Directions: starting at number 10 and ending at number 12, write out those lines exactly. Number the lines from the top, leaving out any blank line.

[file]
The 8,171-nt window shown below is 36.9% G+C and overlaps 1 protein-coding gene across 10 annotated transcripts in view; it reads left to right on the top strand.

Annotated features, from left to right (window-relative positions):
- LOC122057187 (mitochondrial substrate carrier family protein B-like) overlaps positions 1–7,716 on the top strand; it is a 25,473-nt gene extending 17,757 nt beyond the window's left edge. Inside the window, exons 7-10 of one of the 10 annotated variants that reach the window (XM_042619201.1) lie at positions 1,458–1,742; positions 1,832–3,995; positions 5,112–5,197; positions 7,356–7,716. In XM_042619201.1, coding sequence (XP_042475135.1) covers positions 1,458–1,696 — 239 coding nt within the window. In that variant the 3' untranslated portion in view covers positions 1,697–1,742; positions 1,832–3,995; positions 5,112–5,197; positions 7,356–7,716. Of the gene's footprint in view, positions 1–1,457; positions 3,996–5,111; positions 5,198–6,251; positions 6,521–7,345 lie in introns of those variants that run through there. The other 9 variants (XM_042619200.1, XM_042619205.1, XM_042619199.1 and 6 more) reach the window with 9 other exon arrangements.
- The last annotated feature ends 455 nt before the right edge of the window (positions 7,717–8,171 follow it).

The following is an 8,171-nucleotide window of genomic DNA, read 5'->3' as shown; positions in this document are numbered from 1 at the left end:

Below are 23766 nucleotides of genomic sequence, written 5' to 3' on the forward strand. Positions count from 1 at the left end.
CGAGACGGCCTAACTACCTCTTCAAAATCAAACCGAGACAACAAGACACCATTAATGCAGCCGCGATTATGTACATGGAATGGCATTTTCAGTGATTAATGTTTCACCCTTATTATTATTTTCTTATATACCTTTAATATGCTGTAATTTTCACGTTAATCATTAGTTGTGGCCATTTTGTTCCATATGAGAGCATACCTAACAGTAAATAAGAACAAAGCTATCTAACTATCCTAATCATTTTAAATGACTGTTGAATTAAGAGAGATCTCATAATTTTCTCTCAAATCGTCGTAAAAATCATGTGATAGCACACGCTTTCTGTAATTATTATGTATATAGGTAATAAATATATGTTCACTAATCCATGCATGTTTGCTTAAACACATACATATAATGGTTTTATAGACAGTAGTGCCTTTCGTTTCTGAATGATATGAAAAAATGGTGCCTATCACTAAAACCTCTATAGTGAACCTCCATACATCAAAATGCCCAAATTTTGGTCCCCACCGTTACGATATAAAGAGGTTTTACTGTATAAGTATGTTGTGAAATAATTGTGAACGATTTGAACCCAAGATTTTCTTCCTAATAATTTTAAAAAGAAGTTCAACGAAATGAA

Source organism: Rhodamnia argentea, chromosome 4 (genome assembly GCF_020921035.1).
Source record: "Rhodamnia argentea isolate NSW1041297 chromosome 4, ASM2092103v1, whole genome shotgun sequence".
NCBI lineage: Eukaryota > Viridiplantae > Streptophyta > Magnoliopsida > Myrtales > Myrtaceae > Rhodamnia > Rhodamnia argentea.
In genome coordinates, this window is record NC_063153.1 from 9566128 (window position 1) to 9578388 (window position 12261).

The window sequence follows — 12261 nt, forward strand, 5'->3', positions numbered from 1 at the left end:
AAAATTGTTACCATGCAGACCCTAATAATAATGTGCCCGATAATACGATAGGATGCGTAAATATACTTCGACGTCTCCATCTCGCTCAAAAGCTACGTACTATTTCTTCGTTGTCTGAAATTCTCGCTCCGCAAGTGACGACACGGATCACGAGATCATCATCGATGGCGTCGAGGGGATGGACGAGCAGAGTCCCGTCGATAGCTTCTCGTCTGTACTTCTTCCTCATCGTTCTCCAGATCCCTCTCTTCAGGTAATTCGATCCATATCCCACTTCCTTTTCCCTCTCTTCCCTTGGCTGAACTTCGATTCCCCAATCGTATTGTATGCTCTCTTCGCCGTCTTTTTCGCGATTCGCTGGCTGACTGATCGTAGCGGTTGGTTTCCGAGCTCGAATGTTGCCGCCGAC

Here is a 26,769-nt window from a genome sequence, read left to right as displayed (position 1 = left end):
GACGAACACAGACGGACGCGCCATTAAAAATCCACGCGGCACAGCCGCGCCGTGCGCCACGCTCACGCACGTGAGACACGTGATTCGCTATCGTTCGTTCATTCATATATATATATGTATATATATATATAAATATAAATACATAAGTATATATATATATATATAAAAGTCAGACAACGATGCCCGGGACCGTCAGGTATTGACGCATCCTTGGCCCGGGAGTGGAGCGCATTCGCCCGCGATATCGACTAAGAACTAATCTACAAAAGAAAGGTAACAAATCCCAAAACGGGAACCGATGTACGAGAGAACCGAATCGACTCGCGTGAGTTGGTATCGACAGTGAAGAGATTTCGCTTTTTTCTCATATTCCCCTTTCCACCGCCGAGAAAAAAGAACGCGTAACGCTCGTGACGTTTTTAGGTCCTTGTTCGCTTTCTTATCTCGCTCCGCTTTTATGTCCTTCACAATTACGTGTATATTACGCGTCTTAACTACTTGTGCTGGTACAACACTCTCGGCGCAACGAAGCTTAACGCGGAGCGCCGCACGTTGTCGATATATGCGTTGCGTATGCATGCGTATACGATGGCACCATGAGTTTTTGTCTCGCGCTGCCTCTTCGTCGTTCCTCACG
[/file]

NCBI lineage: Eukaryota > Viridiplantae > Streptophyta > Magnoliopsida > Myrtales > Myrtaceae > Rhodamnia > Rhodamnia argentea.
In genome coordinates, this window is record NC_063153.1 from 9566128 (window position 1) to 9578388 (window position 12261).

The window sequence follows — 12261 nt, forward strand, 5'->3', positions numbered from 1 at the left end: